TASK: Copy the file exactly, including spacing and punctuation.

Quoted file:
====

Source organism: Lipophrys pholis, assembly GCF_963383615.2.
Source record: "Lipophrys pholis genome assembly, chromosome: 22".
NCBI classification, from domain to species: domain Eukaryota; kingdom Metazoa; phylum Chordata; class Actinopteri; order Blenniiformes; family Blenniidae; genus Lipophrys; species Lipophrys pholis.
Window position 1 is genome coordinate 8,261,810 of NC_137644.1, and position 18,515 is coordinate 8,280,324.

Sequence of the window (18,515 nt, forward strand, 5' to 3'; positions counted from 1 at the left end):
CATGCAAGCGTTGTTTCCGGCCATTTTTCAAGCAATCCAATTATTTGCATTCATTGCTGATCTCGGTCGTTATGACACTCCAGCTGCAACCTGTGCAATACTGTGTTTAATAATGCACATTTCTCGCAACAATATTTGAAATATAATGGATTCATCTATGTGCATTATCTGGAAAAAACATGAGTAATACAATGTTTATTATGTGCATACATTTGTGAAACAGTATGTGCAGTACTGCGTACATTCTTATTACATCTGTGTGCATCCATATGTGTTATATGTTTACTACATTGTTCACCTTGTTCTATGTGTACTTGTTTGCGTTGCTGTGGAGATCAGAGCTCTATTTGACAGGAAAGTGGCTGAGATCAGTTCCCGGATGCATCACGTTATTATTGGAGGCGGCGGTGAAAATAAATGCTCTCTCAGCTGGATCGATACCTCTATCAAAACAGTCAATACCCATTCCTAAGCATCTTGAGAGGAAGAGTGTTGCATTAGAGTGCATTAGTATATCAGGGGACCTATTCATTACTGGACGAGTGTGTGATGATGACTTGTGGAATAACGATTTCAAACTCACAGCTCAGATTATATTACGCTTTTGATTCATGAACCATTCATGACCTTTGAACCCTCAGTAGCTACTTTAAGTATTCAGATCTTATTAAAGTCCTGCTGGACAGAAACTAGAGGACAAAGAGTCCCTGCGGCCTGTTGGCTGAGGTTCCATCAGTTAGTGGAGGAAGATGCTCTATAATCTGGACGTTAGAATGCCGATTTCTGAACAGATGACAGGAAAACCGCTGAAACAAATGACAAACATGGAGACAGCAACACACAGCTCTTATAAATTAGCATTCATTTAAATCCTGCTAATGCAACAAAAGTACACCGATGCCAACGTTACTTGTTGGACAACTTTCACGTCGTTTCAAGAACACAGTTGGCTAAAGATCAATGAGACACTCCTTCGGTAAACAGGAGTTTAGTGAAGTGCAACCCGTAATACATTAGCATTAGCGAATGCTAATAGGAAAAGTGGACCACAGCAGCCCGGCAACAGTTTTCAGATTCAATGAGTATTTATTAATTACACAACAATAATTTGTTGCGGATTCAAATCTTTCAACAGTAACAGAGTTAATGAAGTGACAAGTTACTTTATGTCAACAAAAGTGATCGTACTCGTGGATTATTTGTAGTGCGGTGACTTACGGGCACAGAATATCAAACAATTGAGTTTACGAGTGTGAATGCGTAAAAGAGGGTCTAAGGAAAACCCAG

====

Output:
Source organism: Lipophrys pholis, assembly GCF_963383615.2.
Source record: "Lipophrys pholis genome assembly, chromosome: 22".
NCBI classification, from domain to species: domain Eukaryota; kingdom Metazoa; phylum Chordata; class Actinopteri; order Blenniiformes; family Blenniidae; genus Lipophrys; species Lipophrys pholis.
Window position 1 is genome coordinate 8,261,810 of NC_137644.1, and position 18,515 is coordinate 8,280,324.

Sequence of the window (18,515 nt, forward strand, 5' to 3'; positions counted from 1 at the left end):
CATGCAAGCGTTGTTTCCGGCCATTTTTCAAGCAATCCAATTATTTGCATTCATTGCTGATCTCGGTCGTTATGACACTCCAGCTGCAACCTGTGCAATACTGTGTTTAATAATGCACATTTCTCGCAACAATATTTGAAATATAATGGATTCATCTATGTGCATTATCTGGAAAAAACATGAGTAATACAATGTTTATTATGTGCATACATTTGTGAAACAGTATGTGCAGTACTGCGTACATTCTTATTACATCTGTGTGCATCCATATGTGTTATATGTTTACTACATTGTTCACCTTGTTCTATGTGTACTTGTTTGCGTTGCTGTGGAGATCAGAGCTCTATTTGACAGGAAAGTGGCTGAGATCAGTTCCCGGATGCATCACGTTATTATTGGAGGCGGCGGTGAAAATAAATGCTCTCTCAGCTGGATCGATACCTCTATCAAAACAGTCAATACCCATTCCTAAGCATCTTGAGAGGAAGAGTGTTGCATTAGAGTGCATTAGTATATCAGGGGACCTATTCATTACTGGACGAGTGTGTGATGATGACTTGTGGAATAACGATTTCAAACTCACAGCTCAGATTATATTACGCTTTTGATTCATGAACCATTCATGACCTTTGAACCCTCAGTAGCTACTTTAAGTATTCAGATCTTATTAAAGTCCTGCTGGACAGAAACTAGAGGACAAAGAGTCCCTGCGGCCTGTTGGCTGAGGTTCCATCAGTTAGTGGAGGAAGATGCTCTATAATCTGGACGTTAGAATGCCGATTTCTGAACAGATGACAGGAAAACCGCTGAAACAAATGACAAACATGGAGACAGCAACACACAGCTCTTATAAATTAGCATTCATTTAAATCCTGCTAATGCAACAAAAGTACACCGATGCCAACGTTACTTGTTGGACAACTTTCACGTCGTTTCAAGAACACAGTTGGCTAAAGATCAATGAGACACTCCTTCGGTAAACAGGAGTTTAGTGAAGTGCAACCCGTAATACATTAGCATTAGCGAATGCTAATAGGAAAAGTGGACCACAGCAGCCCGGCAACAGTTTTCAGATTCAATGAGTATTTATTAATTACACAACAATAATTTGTTGCGGATTCAAATCTTTCAACAGTAACAGAGTTAATGAAGTGACAAGTTACTTTATGTCAACAAAAGTGATCGTACTCGTGGATTATTTGTAGTGCGGTGACTTACGGGCACAGAATATCAAACAATTGAGTTTACGAGTGTGAATGCGTAAAAGAGGGTCTAAGGAAAACCCAG